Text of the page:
Portrait of Kunigunde Stammbaum der Babenberger courtesy of Lady Teresa Alvarez.
Queen Anna Leigh’s embroidered gown. Photo by Mistress Hilderun.
The Æthelmearc Sylvan Bard Competition
After the morning court, six performers vied for the honor of becoming Sylvan Bard. Pictured below are the competitors along with our Monarchs: Lady Bugga Bilibit, Master Ruaidhri an Cu, Baroness Gwendolyn the Graceful, Her Majesty Queen Anna Leigh, Lady Cairdha Eilis O’Coileain, His Majesty King Titus, Master William de Montegilt, and Lady Aibinn Mhor Inghean Rioghbhardain.
Sylvan Bard competitors with Their Majesties. Photo by Mistress Hilderun
The competition, which was hosted by the outgoing Sylvan Bard, Lady Alianora Bronhulle, and past Sylvan Bard, Don Orlando di Bene del Vinta, featured three rounds. In the first round, entrants were asked to perform a piece on the theme of Courtly Love. All of the bards chose to sing; some did period pieces, others sang filks or original compositions. Then in the second round, the performers were given an hour or two to write a new piece on a theme chosen by the Crown. The competitors gathered in a circle around Their Majesties to learn in secret what that theme would be before going on their way to scribble madly.
Baroness Gwen reciting a sonnet for Don Orlando for his birthday. Photo by Mistress Arianna of Wynthrope
Only when the second round performances began was it revealed that the bards were told to write their new pieces on the numerous knightly virtues of… Don Orlando! His birthday had been celebrated only a few days earlier, so Their Majesties bade Don Orlando sit on the steps of the stage so that each bard could perform directly to him.
The competitors were also required to choose a different performance medium from the one they had used in the first round, so for Round 2, most recited poems or told stories, many of them humorous in nature. There was a rhyme improvised on the spot by Lady Cairdha and a “doggerel” by Master William that was greeted with much laughter:
Don Orlando comes from far away
To celebrate with us his natal day,
‘Tis of his knightly virtues I would sing,
But I must choose just one! So says the King.
He sings of courtly love and such,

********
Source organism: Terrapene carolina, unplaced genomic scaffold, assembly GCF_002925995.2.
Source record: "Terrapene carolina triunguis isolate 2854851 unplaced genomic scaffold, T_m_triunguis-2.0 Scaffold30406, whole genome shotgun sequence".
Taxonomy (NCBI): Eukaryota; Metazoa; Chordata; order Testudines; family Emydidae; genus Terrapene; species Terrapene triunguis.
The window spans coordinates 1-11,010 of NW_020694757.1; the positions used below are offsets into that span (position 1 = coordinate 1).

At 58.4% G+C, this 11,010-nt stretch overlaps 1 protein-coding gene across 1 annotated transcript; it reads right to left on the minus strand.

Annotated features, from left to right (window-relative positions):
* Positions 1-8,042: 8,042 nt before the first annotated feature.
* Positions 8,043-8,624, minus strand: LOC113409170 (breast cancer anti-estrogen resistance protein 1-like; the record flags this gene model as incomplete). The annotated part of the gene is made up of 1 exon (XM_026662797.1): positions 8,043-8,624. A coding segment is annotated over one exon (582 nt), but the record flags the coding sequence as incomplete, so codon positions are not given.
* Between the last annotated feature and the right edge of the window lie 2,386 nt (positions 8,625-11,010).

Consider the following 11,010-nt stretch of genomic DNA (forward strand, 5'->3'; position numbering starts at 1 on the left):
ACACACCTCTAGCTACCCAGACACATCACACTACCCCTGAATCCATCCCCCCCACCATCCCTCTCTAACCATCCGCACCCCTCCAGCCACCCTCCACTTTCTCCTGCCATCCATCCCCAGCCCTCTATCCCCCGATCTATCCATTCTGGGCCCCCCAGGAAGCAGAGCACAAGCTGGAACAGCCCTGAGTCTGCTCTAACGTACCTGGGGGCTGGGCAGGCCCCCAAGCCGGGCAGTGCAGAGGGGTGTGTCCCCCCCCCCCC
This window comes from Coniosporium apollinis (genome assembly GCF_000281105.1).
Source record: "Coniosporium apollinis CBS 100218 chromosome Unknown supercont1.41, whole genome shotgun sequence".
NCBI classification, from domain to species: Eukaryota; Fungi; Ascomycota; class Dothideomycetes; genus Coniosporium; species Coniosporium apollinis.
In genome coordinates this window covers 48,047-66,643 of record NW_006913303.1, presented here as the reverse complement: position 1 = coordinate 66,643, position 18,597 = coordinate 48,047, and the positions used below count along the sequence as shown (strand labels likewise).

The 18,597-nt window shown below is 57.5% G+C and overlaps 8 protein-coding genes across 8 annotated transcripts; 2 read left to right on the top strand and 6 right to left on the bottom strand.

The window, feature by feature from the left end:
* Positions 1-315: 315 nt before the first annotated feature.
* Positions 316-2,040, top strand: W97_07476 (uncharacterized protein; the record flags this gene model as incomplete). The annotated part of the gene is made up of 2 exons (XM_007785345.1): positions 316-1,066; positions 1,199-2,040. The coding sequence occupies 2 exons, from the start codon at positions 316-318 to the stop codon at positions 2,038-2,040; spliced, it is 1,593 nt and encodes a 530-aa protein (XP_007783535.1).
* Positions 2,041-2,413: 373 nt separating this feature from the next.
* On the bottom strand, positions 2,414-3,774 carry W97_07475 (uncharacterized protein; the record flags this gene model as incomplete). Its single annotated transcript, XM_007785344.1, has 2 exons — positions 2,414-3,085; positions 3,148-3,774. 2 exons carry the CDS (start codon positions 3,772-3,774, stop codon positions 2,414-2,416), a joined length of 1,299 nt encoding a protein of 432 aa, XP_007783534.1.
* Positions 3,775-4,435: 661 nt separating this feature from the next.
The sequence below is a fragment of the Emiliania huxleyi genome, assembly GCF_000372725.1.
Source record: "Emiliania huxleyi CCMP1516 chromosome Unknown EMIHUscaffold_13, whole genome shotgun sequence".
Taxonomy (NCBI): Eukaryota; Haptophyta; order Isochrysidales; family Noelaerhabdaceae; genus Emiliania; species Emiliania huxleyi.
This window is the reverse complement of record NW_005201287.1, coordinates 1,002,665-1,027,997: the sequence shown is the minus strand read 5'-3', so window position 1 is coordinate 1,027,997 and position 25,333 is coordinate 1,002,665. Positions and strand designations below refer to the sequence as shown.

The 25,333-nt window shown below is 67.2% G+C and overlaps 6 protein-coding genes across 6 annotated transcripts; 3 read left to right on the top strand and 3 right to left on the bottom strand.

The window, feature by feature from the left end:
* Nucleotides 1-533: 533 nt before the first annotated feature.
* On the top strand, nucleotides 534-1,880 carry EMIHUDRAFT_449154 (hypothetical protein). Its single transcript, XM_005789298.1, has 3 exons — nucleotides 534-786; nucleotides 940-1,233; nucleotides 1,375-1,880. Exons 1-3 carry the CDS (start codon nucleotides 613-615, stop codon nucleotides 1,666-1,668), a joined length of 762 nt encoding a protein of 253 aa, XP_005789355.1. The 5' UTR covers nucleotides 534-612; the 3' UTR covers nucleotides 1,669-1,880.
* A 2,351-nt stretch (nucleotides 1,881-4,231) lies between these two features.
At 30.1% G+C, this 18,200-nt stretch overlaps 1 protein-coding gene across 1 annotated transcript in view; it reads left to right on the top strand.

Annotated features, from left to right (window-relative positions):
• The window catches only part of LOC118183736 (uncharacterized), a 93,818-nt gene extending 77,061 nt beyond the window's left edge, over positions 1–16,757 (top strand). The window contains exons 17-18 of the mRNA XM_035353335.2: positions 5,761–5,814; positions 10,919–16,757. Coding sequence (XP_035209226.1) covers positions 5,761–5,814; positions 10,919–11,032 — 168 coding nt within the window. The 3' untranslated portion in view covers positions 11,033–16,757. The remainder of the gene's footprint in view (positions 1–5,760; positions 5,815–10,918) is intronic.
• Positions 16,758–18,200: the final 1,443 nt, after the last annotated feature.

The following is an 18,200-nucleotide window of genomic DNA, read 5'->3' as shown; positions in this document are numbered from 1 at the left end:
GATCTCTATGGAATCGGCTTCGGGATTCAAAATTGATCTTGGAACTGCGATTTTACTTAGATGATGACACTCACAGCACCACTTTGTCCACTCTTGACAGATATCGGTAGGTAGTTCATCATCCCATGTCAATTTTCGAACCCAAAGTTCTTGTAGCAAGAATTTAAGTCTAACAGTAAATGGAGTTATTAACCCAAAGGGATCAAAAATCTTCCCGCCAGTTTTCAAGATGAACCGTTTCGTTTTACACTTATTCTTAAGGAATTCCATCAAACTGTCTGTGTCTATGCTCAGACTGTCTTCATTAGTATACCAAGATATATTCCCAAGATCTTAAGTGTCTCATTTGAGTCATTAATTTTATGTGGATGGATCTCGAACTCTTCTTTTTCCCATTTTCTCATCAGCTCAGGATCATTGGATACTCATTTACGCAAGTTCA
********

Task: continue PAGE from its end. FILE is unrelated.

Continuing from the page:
And eager ladies seek his touch.
Of chastity, Orlando is sans peer,
And so no ladies his amours must fear.
But truly chaste, he does rebuff
Their pleas and sighs and even tears,
Because he knows, though it be tough,
Once a king, always a king,
But once a (k)night is enough.
Master Ruaidhri. Photo by Arianna
Master Ruaidhri an Cu then followed. Although he lives in Atlantia, Master Ruaidhri had received permission from Their Sylvan Majesties to join the competition. As he began his second round entry, he said that since he did not have enough time to compose great verse (with an aside of “Damn you, William!”), he’d fallen back on the old Scottish plan of drinking heavily. He then told a story of Don Orlando having taken a vow of temperance, but being gifted with alcohol by an unnamed Baron who Master Ruaidhri admitted was, in fact, present in the room. Baron Gunnar of Endless Hills and Baron Ichijo of Blackstone Mountain, who were sitting together, looked at each other, laughed, and said “That leaves only the two of us…” In the story Master Ruaidhri recounted, the unnamed Baron repeatedly tempted Orlando by sending him gifts of various types of potables, at which the Baron’s wife complained to her husband that Orlando would do the Baron bodily harm for such insults. In the end, though, the unnamed Baron told his wife that it would be fine, as he had put Baron Ichijo’s name on the gifts.
Lady Bugga performed an interpretive dance in honor of Don Orlando’s humility while reciting verse interpersed with singing, for her Majesty Anna Leigh had informed the competitors that she would look with favor on such performances. Indeed, later during a brief intermission in the evening Court His Majesty commanded a round of interpretive dance in the middle of the hall, which was later dubbed a Mosh Pit.
Mosh Pit of interpretive dance during the intermission at evening Court. Photo by Master Alaxandair.
Lady Aibinn told a story of a young man who sought the definition of valor, which he learned was to slay a dragon. So he went to where a dragon was reputed to be, but found only a woman. She told him the dragon was away, but demanded various things of the man before consenting to be “saved. “ This took many years, as each time the man returned the following year with the items she requested, the lady insisted on more, culminating in a requirement for his allegiance. The man then requested her name, which she told him was Valor. As the man swore his fealty, night fell and the lady transformed, revealing herself to be the dragon. The man paused, said, “A knight is sworn to Valor” and completed his oath, at which point the dragon was vanquished, and the lady reverted to human form and departed the dragon’s lair with him forever.